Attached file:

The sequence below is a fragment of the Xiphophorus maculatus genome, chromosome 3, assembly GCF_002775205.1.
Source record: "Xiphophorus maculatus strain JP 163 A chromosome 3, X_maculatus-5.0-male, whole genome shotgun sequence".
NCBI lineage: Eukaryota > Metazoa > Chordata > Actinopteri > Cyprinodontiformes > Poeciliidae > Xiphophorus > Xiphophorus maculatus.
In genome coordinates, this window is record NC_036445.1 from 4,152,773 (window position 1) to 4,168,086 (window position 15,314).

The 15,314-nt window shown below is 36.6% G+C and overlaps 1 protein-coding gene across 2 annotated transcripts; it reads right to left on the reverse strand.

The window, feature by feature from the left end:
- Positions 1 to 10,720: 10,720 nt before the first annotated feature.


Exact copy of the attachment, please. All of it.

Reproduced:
The sequence below is a fragment of the Xiphophorus maculatus genome, chromosome 3, assembly GCF_002775205.1.
Source record: "Xiphophorus maculatus strain JP 163 A chromosome 3, X_maculatus-5.0-male, whole genome shotgun sequence".
NCBI lineage: Eukaryota > Metazoa > Chordata > Actinopteri > Cyprinodontiformes > Poeciliidae > Xiphophorus > Xiphophorus maculatus.
In genome coordinates, this window is record NC_036445.1 from 4,152,773 (window position 1) to 4,168,086 (window position 15,314).

The 15,314-nt window shown below is 36.6% G+C and overlaps 1 protein-coding gene across 2 annotated transcripts; it reads right to left on the reverse strand.

The window, feature by feature from the left end:
- Positions 1 to 10,720: 10,720 nt before the first annotated feature.